Often tutorials in the past have been half a day (3 hours, 30 minutes, plus 30-minute break), but we also encourage shorter, quarter-day tutorials (1 hour, 45 minutes).
Each proposal should ideally be 2-3 pages long, excluding CVs of presenters and supplementary materials, in AAAI style format. The proposal should include the following items:
- Title of the tutorial or lab
- Type: tutorial or lab
- Sub-area within AI/Keywords: Please give a few keywords of different granularity. For example a tutorial on AlphaGo should write: Game Playing, Machine Learning, Deep Learning, AlphaGo.
- Name, affiliation, and email addresses of presenters
- Suggested duration: Half day (3 hours, 30 minutes, plus 30-minute break) or quarter day (1 hour, 45 minutes).
- Goal of the tutorial or lab (1-2 paragraphs): Who is the target audience? What will the audience walk away with? What makes the topic innovative? What core concepts, methods, and modeling frameworks will be conveyed? What scenarios will be used to illustrate?
- If a lab, what tools will be employed? How will they be provided? What computing capabilities must participants bring and what lab setup will the organizers provide? What information does AAAI need to know to support the labs?
- Tutorial or Lab outline (1 paragraph): A short abstract of the tutorial/lab content.
- History: List of previous venues and approximate audience sizes, if the same or a similar tutorial or lab has been given elsewhere.
- Estimated number of participants: Please estimate the audience size (a large audience is not always preferable).
- Prerequisite knowledge (1 paragraph): What knowledge is assumed of the target audience.
- Content (as many paragraphs as needed): Detailed outline of the tutorial or lab.
- (Optional) Supplementary materials: List of supplemental materials augmented with samples, such as past tutorial slides and survey articles, whenever possible. Be as complete as possible.
- (Optional) Lab Component: Describe the hands-on component (if there is one) and what the audience will learn from it.
- CVs of presenters: A short CV (1-2 pages) for each presenter that includes their name, affiliation, current position (e.g., Ph.D. student, Postdoc, Professor, Researcher, etc.), mailing address, phone number, and email address. The CVs should also describe their background in the tutorial or lab area, including a list of relevant publications and/or presentations; any available examples of work in the area (ideally, a published tutorial-level article or presentation materials on the subject); evidence of teaching experience (courses taught or references); and evidence of scholarship in AI or computer science.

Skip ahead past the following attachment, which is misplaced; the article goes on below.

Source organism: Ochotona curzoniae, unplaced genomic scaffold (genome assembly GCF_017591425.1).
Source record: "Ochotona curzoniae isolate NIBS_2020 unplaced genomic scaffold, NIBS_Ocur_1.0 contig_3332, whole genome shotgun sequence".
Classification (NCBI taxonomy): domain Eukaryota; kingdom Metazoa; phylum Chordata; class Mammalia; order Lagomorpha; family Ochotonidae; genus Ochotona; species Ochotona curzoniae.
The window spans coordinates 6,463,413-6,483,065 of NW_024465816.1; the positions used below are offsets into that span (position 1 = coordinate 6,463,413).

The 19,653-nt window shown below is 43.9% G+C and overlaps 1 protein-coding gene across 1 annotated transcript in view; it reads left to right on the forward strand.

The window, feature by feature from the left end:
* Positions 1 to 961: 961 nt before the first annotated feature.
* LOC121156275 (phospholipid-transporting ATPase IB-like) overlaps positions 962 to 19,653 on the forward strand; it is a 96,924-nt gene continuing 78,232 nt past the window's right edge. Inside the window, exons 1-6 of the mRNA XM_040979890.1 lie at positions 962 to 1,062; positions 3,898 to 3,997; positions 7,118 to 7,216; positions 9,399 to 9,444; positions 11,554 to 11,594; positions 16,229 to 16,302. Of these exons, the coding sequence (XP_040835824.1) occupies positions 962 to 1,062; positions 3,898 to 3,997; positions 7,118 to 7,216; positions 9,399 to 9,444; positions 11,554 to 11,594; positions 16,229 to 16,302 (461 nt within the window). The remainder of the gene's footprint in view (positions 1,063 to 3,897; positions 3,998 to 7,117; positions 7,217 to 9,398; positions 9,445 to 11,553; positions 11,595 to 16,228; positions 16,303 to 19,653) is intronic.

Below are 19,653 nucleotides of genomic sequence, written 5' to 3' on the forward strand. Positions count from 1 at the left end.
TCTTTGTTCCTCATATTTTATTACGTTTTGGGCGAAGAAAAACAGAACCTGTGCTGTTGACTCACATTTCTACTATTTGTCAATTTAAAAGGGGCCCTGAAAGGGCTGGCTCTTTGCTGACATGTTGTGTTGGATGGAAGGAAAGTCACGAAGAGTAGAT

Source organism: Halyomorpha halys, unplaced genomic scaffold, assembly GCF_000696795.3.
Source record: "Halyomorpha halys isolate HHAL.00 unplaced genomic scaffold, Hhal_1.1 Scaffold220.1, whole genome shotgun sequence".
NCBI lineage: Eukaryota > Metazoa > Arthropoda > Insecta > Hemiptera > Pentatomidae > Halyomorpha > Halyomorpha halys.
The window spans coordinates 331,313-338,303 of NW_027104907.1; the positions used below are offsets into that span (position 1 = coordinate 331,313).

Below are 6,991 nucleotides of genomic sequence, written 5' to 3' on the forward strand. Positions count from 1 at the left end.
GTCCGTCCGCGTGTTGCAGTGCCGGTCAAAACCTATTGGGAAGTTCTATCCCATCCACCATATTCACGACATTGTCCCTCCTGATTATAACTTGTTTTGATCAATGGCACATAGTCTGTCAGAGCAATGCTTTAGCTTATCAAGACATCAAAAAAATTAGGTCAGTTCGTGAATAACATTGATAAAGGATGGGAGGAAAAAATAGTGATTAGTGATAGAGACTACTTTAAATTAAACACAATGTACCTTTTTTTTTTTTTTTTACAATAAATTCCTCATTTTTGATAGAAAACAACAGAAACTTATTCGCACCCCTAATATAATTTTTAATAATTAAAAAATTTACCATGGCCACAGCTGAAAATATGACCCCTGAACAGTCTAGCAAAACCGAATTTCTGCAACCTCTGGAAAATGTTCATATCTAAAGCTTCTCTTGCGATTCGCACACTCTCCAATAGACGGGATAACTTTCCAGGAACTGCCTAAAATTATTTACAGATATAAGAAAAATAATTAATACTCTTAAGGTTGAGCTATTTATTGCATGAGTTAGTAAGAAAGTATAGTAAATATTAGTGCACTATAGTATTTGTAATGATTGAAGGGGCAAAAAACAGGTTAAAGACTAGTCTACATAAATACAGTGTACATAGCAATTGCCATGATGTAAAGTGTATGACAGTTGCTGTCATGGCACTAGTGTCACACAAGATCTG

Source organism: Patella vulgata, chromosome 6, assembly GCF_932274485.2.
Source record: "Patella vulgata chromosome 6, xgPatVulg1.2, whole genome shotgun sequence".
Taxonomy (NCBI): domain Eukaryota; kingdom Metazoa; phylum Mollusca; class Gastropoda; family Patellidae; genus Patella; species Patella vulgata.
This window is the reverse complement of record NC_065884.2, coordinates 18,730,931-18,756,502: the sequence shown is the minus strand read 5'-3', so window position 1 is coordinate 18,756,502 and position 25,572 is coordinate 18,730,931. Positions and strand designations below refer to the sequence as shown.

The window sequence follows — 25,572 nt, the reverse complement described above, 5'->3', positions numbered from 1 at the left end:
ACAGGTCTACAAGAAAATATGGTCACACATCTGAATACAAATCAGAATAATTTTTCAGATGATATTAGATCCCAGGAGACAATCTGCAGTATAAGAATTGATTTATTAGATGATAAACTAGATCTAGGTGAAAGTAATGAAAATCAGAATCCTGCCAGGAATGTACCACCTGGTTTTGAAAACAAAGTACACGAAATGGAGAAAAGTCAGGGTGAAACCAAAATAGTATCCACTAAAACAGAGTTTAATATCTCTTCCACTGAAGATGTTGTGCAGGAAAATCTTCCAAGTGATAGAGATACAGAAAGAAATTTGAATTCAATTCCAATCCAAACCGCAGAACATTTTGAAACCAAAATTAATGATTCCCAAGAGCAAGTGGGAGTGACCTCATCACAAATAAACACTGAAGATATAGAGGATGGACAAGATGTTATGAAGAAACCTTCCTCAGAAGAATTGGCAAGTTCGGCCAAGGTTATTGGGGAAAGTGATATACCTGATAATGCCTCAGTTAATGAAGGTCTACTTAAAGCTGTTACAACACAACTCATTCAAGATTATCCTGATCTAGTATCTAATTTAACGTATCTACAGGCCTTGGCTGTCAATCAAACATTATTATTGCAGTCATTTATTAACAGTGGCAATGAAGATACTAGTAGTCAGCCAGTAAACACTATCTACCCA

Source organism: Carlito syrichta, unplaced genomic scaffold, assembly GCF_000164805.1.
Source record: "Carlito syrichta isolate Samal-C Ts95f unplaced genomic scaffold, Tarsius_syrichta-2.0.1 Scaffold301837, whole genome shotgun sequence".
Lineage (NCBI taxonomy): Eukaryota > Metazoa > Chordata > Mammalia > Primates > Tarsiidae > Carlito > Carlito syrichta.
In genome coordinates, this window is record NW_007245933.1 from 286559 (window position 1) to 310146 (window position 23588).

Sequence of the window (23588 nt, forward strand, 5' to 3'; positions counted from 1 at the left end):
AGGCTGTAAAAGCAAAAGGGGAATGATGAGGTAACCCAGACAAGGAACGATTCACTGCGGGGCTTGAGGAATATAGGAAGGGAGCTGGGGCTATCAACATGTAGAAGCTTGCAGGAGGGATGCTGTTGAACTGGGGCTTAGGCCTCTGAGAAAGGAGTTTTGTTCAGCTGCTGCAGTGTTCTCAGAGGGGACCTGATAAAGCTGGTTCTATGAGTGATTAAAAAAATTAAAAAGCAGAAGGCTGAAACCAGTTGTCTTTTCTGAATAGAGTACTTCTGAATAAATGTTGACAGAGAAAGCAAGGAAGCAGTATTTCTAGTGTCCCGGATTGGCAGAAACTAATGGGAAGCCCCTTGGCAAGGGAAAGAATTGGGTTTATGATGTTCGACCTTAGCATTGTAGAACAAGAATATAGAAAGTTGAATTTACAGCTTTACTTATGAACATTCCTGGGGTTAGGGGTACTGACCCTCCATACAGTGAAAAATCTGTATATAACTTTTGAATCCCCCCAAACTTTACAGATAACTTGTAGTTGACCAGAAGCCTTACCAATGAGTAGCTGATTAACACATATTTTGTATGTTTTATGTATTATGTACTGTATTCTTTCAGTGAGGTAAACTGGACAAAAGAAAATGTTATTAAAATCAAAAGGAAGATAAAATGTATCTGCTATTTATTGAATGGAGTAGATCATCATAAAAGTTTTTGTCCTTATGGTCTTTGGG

Proposals should be submitted by September 2, 2022. The submission file must be in PDF format, ideally formatted using the AAAI style file. All information should be collated into one PDF file for submission. If it is necessary to refer to information in another format, such as video, the link to this material should be contained in the submitted PDF.
Decisions about the tutorial/lab program will be sent out by September 30, 2022. Speakers should be prepared to finalize their tutorial/lab descriptions and bios by October 14, 2022, and to post completed course materials on their websites by January 13, 2022.
For More Information
Inquiries concerning submissions and suggestions for the tutorial and lab forum may be directed to the forum cochairs at email@example.com. All other inquiries should be directed to AAAI at firstname.lastname@example.org.
AAAI-23 Tutorial and Lab Forum Cochairs
Davide Grossi (University of Groningen and University of Amsterdam, The Netherlands)
Xin Cyrus Huang (Massachusetts Institute of Technology and Cruise, USA)
Sarah Keren (Technion, Israel)